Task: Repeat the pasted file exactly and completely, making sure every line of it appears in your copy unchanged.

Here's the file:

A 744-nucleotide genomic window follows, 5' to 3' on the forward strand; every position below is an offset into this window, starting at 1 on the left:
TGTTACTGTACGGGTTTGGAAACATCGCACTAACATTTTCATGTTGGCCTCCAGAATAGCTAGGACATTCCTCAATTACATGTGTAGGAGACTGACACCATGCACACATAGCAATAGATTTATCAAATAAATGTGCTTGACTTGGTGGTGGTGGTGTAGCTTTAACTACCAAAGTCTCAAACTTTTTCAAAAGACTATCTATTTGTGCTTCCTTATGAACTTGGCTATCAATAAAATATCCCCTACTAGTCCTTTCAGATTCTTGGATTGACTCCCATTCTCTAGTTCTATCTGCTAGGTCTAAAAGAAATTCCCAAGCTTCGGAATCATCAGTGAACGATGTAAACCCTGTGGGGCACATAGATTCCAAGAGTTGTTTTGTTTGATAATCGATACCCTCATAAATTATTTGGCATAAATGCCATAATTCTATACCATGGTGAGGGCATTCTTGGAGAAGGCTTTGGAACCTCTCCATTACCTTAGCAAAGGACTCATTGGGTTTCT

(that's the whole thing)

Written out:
A 744-nucleotide genomic window follows, 5' to 3' on the forward strand; every position below is an offset into this window, starting at 1 on the left:
TGTTACTGTACGGGTTTGGAAACATCGCACTAACATTTTCATGTTGGCCTCCAGAATAGCTAGGACATTCCTCAATTACATGTGTAGGAGACTGACACCATGCACACATAGCAATAGATTTATCAAATAAATGTGCTTGACTTGGTGGTGGTGGTGTAGCTTTAACTACCAAAGTCTCAAACTTTTTCAAAAGACTATCTATTTGTGCTTCCTTATGAACTTGGCTATCAATAAAATATCCCCTACTAGTCCTTTCAGATTCTTGGATTGACTCCCATTCTCTAGTTCTATCTGCTAGGTCTAAAAGAAATTCCCAAGCTTCGGAATCATCAGTGAACGATGTAAACCCTGTGGGGCACATAGATTCCAAGAGTTGTTTTGTTTGATAATCGATACCCTCATAAATTATTTGGCATAAATGCCATAATTCTATACCATGGTGAGGGCATTCTTGGAGAAGGCTTTGGAACCTCTCCATTACCTTAGCAAAGGACTCATTGGGTTTCT